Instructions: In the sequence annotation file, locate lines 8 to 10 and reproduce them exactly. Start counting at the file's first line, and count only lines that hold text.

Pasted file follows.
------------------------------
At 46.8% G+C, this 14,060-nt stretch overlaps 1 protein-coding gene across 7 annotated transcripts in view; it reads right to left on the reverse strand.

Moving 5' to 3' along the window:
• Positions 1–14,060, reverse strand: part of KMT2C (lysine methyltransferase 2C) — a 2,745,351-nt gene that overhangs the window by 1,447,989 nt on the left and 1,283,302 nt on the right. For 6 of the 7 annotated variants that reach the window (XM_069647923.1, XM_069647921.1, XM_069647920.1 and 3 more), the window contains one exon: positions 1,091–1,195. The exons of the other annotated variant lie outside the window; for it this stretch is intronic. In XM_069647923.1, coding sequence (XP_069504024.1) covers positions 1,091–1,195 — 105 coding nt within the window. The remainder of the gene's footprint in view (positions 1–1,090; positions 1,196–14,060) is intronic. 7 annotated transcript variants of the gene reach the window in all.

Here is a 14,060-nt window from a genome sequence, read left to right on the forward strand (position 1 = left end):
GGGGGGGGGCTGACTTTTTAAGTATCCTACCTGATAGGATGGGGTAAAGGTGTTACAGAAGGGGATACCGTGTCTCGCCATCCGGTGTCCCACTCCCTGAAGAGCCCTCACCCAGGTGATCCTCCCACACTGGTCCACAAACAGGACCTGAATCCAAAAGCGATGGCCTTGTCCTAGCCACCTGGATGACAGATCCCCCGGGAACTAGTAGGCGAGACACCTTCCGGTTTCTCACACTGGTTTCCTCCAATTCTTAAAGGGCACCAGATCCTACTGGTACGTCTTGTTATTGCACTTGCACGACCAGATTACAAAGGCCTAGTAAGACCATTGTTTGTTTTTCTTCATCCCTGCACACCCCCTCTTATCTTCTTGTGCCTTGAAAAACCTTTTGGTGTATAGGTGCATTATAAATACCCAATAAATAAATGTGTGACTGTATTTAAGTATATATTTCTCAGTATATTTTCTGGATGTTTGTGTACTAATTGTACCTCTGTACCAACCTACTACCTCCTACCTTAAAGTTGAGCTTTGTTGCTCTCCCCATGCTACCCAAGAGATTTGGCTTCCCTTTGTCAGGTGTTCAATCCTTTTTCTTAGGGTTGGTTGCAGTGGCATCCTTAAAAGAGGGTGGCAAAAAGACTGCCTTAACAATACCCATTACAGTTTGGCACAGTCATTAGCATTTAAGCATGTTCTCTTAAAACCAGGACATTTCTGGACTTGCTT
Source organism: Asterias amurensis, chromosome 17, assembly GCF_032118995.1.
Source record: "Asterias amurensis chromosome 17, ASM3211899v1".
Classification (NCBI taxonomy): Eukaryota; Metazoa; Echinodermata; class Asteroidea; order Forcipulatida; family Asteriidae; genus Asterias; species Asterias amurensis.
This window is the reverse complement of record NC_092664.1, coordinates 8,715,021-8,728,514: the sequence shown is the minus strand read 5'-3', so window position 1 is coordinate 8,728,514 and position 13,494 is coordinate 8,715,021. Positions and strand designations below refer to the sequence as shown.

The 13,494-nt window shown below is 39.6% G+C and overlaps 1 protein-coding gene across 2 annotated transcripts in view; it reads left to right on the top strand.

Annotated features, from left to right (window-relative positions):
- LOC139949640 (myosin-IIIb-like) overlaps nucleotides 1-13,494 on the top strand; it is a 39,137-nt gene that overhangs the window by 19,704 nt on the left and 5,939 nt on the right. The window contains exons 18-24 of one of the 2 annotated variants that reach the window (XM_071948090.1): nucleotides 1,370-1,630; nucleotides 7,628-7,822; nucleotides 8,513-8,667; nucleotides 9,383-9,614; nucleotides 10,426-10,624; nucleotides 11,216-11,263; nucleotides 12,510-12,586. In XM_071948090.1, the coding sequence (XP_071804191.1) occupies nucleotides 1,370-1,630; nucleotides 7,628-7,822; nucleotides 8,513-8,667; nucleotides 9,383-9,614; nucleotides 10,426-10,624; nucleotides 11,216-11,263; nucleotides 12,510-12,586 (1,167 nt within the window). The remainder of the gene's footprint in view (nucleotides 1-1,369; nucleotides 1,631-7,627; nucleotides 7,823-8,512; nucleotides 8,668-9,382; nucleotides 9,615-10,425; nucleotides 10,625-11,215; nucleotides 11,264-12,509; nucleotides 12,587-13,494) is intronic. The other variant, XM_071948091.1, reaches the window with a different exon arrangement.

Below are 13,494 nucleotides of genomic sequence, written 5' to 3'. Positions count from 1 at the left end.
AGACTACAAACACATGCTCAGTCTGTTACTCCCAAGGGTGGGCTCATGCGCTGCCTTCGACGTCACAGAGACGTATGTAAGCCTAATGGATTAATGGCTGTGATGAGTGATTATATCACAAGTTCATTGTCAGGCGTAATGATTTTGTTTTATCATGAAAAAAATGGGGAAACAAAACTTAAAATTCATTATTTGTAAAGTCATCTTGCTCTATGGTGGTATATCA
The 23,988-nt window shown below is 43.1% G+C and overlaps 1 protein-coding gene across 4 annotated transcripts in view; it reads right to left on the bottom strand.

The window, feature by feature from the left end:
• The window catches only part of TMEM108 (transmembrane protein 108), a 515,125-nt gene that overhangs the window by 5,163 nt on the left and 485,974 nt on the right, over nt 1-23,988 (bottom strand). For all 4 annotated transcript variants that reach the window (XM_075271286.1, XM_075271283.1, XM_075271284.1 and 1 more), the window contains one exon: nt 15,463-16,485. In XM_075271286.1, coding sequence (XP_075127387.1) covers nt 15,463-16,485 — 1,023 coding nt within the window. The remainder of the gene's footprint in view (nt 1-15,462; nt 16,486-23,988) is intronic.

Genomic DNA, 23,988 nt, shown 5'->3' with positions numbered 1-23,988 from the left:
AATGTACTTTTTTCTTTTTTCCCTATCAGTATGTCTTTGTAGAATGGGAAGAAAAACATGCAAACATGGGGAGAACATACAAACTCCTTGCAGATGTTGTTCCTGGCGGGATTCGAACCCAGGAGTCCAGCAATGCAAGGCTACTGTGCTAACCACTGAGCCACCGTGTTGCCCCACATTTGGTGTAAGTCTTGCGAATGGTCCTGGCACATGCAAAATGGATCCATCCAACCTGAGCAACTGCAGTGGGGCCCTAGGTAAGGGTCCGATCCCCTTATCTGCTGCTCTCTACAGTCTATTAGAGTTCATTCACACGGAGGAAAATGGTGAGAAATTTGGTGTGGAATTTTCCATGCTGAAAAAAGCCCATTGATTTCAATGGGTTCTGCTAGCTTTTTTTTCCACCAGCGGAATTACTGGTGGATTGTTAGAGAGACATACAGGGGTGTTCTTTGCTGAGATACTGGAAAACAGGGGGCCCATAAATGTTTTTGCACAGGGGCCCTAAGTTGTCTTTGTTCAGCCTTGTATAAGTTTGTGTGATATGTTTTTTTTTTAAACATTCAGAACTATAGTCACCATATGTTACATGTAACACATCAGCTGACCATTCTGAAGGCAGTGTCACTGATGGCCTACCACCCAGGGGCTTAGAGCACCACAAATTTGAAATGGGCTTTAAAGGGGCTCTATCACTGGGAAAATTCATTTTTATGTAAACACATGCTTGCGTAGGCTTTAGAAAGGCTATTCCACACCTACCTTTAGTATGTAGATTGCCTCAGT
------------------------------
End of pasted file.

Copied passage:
Classification (NCBI taxonomy): Eukaryota; Metazoa; Echinodermata; class Asteroidea; order Forcipulatida; family Asteriidae; genus Asterias; species Asterias amurensis.
This window is the reverse complement of record NC_092664.1, coordinates 8,715,021-8,728,514: the sequence shown is the minus strand read 5'-3', so window position 1 is coordinate 8,728,514 and position 13,494 is coordinate 8,715,021. Positions and strand designations below refer to the sequence as shown.

The 13,494-nt window shown below is 39.6% G+C and overlaps 1 protein-coding gene across 2 annotated transcripts in view; it reads left to right on the top strand.